There are visible scrapes on the downtube, the left fork leg chrome looks iffy, the seat stay cap decal is peeling, the red Bertin foil decal on the seat tube has gouges, none of which is surprising on a 40 year old bicycle. Tim’s presentation of the bike is attractive and appropriate for a 1970s production racing bike but, realistically, the finish is tired and in need of renewal. Since the C 37 was a stop gap while the restoration of Tim’s favoured C 34 was completed, eventually the bike was sold to me “as is” when he no longer needed it.

Once the bike you intend to rebuild is in your procession, you will need to do a pre-assessment to decide what needs to be done and how to go about doing it. That’s what I did once I had the bike out of the box Tim had shipped it in. In that case, Tim had been very clear regarding condition and there were absolutely no surprises when I assessed the Bertin.  My intention from the beginning was that this C 37 would undergo a restoration and be documented on this site. It was on this understanding that Tim sold me the bike.

So, in this case, the first step of deciding to either preserve/refurbish or to restore had already been determined in favour of restoration. The question then came down to whether it would be a full period correct restoration to factory original or if it would be a restification which would preserve the general period feel of the bike but improve functionality with improvements like upgraded chain, cluster and other visually unobtrusive changes. Ultimately, I selected restification. The bike itself was an ordinary example of a C 37, much less common than a Peugeot PX 10 or Gitane Tour de France but by no means a unique you-must-preserve-this-example of the breed. If this was Patrick Sercu’s World  Championship Bertin that would have been a whole different thing!

If this were a restoration, the black paint colour and red decals would be unchanged as would the OEM equipment (which in Tim’s build was already upgraded). From the factory this could have been the base level all French components, like Tim’s, a Shimano gruppo like 600 or Dura Ace or Campy Nuovo Record/Super Record. Frame clips would be the norm and the forks would need to be re-chromed. Since I was doing a restification, none of that was going to be true.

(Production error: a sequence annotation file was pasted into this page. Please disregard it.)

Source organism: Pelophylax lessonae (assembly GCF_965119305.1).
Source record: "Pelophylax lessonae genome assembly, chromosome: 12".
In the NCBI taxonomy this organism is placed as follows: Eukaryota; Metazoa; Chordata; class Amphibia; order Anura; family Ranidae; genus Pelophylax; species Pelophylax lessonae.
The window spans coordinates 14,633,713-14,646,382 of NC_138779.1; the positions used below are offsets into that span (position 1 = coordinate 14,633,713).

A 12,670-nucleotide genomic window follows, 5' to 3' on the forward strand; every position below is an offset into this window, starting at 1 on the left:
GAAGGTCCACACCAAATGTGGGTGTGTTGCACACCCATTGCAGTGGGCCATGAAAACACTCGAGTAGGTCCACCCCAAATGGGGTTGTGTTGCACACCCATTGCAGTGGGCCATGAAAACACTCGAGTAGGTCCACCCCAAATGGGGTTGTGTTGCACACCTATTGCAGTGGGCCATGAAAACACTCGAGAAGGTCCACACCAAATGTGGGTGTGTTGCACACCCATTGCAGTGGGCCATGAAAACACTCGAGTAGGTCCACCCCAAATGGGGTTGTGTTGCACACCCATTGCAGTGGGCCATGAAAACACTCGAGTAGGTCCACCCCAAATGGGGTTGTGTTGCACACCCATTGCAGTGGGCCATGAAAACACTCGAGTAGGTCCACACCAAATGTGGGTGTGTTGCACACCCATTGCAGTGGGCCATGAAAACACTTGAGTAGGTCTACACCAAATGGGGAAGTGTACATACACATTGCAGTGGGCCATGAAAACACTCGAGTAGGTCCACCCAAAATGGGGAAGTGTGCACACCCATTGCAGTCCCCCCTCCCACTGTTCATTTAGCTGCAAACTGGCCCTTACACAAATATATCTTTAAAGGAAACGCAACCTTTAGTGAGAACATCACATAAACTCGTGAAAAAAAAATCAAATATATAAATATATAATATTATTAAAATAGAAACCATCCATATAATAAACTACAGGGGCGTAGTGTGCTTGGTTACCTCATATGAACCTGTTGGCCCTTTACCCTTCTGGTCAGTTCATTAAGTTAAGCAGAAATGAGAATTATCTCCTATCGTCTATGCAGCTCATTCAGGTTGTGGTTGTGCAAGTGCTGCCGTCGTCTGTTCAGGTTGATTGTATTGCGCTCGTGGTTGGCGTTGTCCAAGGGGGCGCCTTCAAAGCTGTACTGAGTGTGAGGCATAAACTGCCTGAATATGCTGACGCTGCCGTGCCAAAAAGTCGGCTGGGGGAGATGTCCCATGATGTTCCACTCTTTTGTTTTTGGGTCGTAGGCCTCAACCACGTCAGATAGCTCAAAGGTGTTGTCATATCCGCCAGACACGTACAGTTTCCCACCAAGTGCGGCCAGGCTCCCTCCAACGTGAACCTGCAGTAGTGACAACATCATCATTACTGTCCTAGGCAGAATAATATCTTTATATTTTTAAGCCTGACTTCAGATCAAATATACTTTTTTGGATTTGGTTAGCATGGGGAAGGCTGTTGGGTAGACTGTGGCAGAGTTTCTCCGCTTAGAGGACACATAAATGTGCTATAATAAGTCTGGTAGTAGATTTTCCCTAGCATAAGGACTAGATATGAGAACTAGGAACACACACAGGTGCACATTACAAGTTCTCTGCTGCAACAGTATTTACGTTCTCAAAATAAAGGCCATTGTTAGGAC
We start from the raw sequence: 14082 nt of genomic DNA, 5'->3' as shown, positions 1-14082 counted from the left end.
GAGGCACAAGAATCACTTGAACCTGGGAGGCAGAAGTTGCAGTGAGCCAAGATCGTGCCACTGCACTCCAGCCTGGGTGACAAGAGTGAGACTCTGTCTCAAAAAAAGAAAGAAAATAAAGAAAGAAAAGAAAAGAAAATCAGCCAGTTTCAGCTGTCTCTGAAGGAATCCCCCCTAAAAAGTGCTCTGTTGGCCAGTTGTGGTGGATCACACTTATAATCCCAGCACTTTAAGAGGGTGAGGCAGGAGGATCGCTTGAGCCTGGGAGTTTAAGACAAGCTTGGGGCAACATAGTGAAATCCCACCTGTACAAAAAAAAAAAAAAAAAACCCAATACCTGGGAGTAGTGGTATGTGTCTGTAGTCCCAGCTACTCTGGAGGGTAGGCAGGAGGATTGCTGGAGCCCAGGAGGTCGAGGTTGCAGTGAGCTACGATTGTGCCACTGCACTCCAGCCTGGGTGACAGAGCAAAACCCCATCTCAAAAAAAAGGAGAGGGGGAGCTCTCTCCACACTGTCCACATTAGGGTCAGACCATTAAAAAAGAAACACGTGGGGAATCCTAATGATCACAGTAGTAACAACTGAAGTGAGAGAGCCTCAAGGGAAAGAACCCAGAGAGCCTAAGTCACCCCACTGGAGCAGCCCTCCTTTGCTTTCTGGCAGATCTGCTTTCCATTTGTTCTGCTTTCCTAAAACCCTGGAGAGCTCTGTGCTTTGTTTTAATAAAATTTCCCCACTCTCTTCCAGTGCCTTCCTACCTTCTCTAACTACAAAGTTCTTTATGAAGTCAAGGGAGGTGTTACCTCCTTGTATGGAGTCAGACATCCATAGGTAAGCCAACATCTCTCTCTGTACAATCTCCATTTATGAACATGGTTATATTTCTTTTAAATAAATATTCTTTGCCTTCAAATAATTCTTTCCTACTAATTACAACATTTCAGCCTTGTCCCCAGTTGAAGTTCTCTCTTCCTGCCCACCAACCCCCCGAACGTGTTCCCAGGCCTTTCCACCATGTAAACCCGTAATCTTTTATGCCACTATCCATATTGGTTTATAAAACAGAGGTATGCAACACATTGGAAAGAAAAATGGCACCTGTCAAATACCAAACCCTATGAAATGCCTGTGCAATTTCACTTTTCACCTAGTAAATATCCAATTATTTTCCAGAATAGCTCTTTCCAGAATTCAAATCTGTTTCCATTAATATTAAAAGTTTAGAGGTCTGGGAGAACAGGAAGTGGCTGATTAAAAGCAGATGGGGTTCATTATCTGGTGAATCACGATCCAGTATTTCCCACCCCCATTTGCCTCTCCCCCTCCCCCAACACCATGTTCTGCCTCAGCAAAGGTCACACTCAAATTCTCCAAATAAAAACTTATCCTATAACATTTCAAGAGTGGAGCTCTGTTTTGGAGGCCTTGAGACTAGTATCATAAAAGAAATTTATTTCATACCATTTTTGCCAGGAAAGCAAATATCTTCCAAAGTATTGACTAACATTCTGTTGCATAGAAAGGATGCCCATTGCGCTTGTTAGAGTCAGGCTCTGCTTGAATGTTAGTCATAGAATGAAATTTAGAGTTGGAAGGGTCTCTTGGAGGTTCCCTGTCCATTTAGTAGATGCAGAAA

When I conceived of the idea to do the restoration, I already owned a C 37 from the mid-1960s which had been modified and Bertin C 37 Feb. 2013upgraded into a randonneuse by the previous owner. I had subsequently done further upgrades and had the bike re-painted in red and black, not  knowing, at that time, that they were Bertin’s racing colours.

Since I already had a light touring bike with fenders, lights and a rack, I determined that the newer, 1970s C 37 would need to be a sportier bike for faster rides. At my age faster is a very relative term! As well, it would not have fenders to make the bicycle more easily transportable and would not be re-painted in its original black and red colour scheme as shown in the top picture. That was the colour scheme on my earlier C 37 as shown on the photo to the left.

Instead, I intended to adapt the bike to my preferences within the conventions of the mid-1970s. By then, frame clips were going out and braze-ons were coming in. Good thing because I have been gouged and sliced ‘n’ diced too often to tolerate clips when I have a choice. So, no clip ons, braze-ons only for cable guides, shifter bosses, a single set of water bottle bosses and cable stops. As well, the colour would have to change to avoid duplicating my current C 37. Instead, since I am Canadian, the bike will be finished in white with red decals and accents like tape and cables.

Another driving fact behind the re-finishing decision was that the paint was not really salvageable. The frameset was rough when Tim acquired it and it had not healed! Consequently, the deterioration shown in the images below informed my decision to do a full repaint on the frameset.

Drive Side Profile

Drive Side Profile

Front Forks - Chrome Pitting and Peeling

Front Forks – Chrome Pitting and Peeling

Rear Chainstays and Dropouts - Paint Damage

Rear Chainstays and Dropouts – Paint Damage

Seatstay Cap and Decal Condition

Seatstay Cap and Decal Condition

Head Tube and Top Tube Paint

Head Tube and Top Tube Paint

As can be seen from the photographs above, there was really little choice in selecting a re-spray for this C 37. Clicking on the photos will enlarge them and they will enlarge again after clicking for a second time.

So the choices have been made, in this case, for restification and a full re-spray. The framebuilder called today to confirm braze-on locations so the next post will feature the modifications and metal work which will precede the paint and application of the period correct decals.